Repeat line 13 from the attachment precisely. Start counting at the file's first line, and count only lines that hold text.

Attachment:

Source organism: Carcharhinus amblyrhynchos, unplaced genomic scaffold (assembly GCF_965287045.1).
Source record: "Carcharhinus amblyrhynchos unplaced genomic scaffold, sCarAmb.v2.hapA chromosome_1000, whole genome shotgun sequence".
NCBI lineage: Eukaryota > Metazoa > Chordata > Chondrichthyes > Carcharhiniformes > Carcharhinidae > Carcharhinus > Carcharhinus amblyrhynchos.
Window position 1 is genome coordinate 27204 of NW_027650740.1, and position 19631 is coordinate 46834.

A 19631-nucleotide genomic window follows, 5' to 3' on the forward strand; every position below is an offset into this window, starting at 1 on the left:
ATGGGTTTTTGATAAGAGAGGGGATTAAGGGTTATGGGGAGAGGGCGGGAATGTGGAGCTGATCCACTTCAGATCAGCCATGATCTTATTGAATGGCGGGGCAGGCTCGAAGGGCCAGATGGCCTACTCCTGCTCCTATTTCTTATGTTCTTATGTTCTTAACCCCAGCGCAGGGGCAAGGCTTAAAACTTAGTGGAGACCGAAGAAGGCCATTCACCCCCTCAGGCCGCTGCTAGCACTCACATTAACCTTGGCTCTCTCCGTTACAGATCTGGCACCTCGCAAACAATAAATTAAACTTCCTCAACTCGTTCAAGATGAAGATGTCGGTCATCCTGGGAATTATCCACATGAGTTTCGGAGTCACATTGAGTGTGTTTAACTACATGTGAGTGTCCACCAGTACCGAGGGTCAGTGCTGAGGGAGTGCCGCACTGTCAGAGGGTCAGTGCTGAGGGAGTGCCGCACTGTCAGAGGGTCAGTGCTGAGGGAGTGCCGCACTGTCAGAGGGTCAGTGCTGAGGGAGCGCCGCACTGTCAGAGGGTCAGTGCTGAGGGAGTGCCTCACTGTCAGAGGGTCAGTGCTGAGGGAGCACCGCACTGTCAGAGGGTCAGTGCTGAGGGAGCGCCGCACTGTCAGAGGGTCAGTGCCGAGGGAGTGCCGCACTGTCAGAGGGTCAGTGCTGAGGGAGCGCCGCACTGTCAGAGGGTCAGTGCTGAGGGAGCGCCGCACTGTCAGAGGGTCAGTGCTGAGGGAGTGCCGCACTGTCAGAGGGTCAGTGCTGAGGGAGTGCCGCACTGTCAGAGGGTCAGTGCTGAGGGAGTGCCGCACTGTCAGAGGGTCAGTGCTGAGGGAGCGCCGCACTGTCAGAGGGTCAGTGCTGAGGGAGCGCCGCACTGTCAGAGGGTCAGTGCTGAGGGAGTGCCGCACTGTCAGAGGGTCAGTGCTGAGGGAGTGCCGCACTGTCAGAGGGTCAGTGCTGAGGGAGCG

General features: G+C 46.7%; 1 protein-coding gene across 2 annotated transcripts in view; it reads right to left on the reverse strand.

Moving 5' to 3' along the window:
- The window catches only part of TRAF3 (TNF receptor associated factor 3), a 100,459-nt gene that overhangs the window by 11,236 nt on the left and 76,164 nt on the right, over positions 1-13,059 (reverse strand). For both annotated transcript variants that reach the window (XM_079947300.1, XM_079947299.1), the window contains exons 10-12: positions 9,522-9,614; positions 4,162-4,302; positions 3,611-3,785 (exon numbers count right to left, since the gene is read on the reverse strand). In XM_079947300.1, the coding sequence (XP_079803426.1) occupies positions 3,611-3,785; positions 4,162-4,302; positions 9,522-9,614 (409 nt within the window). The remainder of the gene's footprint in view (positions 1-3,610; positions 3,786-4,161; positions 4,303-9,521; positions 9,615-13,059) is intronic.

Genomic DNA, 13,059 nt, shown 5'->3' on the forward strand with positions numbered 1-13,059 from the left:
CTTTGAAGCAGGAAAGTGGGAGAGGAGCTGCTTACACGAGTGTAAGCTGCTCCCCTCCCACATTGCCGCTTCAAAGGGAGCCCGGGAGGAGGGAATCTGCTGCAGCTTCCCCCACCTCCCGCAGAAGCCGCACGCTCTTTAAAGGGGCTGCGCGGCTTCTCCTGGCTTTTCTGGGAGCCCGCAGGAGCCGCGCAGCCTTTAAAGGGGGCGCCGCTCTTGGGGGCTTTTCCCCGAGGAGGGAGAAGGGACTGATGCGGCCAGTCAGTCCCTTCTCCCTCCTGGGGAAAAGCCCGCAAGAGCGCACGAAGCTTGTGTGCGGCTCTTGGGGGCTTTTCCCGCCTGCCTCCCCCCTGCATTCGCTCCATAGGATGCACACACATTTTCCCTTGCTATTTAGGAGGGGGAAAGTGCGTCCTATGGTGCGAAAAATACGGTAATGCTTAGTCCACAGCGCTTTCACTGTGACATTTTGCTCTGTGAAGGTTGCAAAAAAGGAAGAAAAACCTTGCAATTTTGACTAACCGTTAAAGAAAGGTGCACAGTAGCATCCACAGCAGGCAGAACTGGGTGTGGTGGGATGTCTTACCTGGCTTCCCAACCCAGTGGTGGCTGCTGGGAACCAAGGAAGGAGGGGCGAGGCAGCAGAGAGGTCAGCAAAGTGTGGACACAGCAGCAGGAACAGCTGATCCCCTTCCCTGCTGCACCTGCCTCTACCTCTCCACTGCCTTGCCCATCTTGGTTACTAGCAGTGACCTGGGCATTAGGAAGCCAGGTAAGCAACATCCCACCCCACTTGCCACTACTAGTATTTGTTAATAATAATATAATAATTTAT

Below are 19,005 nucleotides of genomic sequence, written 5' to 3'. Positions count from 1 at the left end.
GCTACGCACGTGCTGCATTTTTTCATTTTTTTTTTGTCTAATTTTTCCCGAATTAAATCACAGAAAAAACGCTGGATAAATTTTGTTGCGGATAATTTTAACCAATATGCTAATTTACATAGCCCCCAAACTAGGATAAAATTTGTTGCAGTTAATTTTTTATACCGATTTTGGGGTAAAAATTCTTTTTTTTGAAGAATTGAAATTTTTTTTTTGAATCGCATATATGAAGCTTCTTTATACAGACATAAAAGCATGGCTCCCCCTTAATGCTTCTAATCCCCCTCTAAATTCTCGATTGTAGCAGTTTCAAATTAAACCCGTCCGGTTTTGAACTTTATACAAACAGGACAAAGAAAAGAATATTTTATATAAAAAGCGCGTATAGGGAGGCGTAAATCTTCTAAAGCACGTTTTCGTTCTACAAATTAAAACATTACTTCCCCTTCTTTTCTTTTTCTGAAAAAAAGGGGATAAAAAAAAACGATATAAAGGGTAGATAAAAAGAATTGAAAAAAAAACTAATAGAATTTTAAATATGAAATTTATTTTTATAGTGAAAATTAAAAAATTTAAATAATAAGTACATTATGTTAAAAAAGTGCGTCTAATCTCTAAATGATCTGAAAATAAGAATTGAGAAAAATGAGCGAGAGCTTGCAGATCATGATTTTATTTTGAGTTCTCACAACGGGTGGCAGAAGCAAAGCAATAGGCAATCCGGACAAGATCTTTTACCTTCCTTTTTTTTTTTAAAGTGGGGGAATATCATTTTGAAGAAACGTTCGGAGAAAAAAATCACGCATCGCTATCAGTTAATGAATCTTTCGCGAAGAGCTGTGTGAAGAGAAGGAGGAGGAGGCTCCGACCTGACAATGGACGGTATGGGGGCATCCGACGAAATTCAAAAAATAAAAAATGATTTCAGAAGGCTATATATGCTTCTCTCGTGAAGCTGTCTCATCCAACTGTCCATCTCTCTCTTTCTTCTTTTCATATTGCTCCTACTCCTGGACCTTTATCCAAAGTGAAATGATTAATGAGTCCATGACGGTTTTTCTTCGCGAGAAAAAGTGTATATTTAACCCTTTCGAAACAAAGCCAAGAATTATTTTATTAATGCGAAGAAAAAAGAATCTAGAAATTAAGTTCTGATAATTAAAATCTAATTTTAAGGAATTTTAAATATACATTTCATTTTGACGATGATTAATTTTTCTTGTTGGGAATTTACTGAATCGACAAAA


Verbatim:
GCTACGCACGTGCTGCATTTTTTCATTTTTTTTTTGTCTAATTTTTCCCGAATTAAATCACAGAAAAAACGCTGGATAAATTTTGTTGCGGATAATTTTAACCAATATGCTAATTTACATAGCCCCCAAACTAGGATAAAATTTGTTGCAGTTAATTTTTTATACCGATTTTGGGGTAAAAATTCTTTTTTTTGAAGAATTGAAATTTTTTTTTTGAATCGCATATATGAAGCTTCTTTATACAGACATAAAAGCATGGCTCCCCCTTAATGCTTCTAATCCCCCTCTAAATTCTCGATTGTAGCAGTTTCAAATTAAACCCGTCCGGTTTTGAACTTTATACAAACAGGACAAAGAAAAGAATATTTTATATAAAAAGCGCGTATAGGGAGGCGTAAATCTTCTAAAGCACGTTTTCGTTCTACAAATTAAAACATTACTTCCCCTTCTTTTCTTTTTCTGAAAAAAAGGGGATAAAAAAAAACGATATAAAGGGTAGATAAAAAGAATTGAAAAAAAAACTAATAGAATTTTAAATATGAAATTTATTTTTATAGTGAAAATTAAAAAATTTAAATAATAAGTACATTATGTTAAAAAAGTGCGTCTAATCTCTAAATGATCTGAAAATAAGAATTGAGAAAAATGAGCGAGAGCTTGCAGATCATGATTTTATTTTGAGTTCTCACAACGGGTGGCAGAAGCAAAGCAATAGGCAATCCGGACAAGATCTTTTACCTTCCTTTTTTTTTTTAAAGTGGGGGAATATCATTTTGAAGAAACGTTCGGAGAAAAAAATCACGCATCGCTATCAGTTAATGAATCTTTCGCGAAGAGCTGTGTGAAGAGAAGGAGGAGGAGGCTCCGACCTGACAATGGACGGTATGGGGGCATCCGACGAAATTCAAAAAATAAAAAATGATTTCAGAAGGCTATATATGCTTCTCTCGTGAAGCTGTCTCATCCAACTGTCCATCTCTCTCTTTCTTCTTTTCATATTGCTCCTACTCCTGGACCTTTATCCAAAGTGAAATGATTAATGAGTCCATGACGGTTTTTCTTCGCGAGAAAAAGTGTATATTTAACCCTTTCGAAACAAAGCCAAGAATTATTTTATTAATGCGAAGAAAAAAGAATCTAGAAATTAAGTTCTGATAATTAAAATCTAATTTTAAGGAATTTTAAATATACATTTCATTTTGACGATGATTAATTTTTCTTGTTGGGAATTTACTGAATCGACAAAA